Although natural language processing (NLP) offers multiple useful applications, radiologists have not yet embraced the technology, according to an article published in the September issue of Journal of American College of Radiology.
Ramin Khorasani, MD, MPH, and Ronilda Lacson, MD, PhD, from Brigham and Women’s Hospital in Boston, reviewed NLP applications and offered a summary of barriers to adoption.
Three primary NLP applications are:
- Information retrieval—focuses on pulling entire documents or reports that meet specific criteria. Binary classification, “disease present” or “disease absent,” enables automated cohort generation for outcomes research, patient identification for quality metrics or case identification.
- Information extraction—recognizes and extracts specific entities such as imaging findings or recommended management into structured forms and can be applied for quality improvement activities.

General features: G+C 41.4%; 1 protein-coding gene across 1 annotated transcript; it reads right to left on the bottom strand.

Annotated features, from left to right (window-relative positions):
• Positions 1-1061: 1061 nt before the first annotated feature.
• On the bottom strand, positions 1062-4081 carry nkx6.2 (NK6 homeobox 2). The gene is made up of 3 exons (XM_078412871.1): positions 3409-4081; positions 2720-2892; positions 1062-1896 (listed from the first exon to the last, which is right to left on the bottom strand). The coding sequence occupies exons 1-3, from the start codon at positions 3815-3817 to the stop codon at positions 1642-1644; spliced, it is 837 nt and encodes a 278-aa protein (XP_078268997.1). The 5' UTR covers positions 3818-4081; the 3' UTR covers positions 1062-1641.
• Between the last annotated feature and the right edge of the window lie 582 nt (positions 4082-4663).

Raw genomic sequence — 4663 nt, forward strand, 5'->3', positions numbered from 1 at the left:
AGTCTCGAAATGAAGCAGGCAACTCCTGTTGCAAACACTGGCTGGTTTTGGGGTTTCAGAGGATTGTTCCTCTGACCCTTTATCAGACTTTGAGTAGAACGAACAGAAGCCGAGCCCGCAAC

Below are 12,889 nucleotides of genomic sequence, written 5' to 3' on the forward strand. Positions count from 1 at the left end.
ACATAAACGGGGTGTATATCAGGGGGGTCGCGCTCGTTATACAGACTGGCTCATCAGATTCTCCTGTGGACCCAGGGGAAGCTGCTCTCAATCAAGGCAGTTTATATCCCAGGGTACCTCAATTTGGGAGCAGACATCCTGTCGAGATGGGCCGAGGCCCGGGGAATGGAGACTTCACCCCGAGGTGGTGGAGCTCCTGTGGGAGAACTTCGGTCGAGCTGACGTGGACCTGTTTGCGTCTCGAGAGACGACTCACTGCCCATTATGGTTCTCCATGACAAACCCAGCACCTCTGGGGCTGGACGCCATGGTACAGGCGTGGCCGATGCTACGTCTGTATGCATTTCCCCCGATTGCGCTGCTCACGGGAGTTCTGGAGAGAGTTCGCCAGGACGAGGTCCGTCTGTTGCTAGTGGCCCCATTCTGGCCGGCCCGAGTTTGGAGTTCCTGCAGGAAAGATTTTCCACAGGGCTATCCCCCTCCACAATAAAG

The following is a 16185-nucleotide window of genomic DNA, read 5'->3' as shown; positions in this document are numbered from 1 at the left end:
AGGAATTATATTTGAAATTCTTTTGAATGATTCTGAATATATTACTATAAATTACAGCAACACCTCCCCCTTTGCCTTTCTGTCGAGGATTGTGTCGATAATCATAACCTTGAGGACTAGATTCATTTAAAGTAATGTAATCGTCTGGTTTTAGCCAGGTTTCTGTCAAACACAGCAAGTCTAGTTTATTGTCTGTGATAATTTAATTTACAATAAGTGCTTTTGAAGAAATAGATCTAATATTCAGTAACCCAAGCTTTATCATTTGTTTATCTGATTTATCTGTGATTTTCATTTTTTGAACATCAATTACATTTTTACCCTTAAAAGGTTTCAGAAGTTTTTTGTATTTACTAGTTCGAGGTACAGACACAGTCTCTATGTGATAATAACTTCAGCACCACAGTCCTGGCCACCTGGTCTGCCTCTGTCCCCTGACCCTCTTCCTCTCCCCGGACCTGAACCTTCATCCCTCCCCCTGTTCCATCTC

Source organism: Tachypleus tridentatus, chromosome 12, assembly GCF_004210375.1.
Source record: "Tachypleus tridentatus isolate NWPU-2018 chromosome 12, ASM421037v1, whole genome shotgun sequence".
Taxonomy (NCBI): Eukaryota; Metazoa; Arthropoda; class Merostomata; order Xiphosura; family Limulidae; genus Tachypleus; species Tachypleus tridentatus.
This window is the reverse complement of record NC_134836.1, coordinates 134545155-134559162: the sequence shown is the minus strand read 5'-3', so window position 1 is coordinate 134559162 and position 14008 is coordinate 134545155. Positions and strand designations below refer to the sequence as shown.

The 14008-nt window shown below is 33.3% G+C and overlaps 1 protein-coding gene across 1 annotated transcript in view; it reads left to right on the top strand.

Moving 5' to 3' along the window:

- Summarization—generates a brief version of the report that preserves key content. The automated NLP system could scan the report for critical findings to provide feedback to radiologists to improve documentation, wrote Khorasani and Lacson.
Despite the potential of NLP in radiology, it is underutilized, the authors said. They pointed to several barriers, including a steep learning curve with NLP, the absence of an annotated textual gold standard and lack of defined metrics for measuring usability.
Khorasani and Lacson painted an optimistic picture of the future of NLP and concluded, “There remains an immense potential for growth in this field, because understanding NLP and using applications that currently exist, let alone development of more advanced applications, can have a significant impact on streamlining workflow and improving healthcare quality.”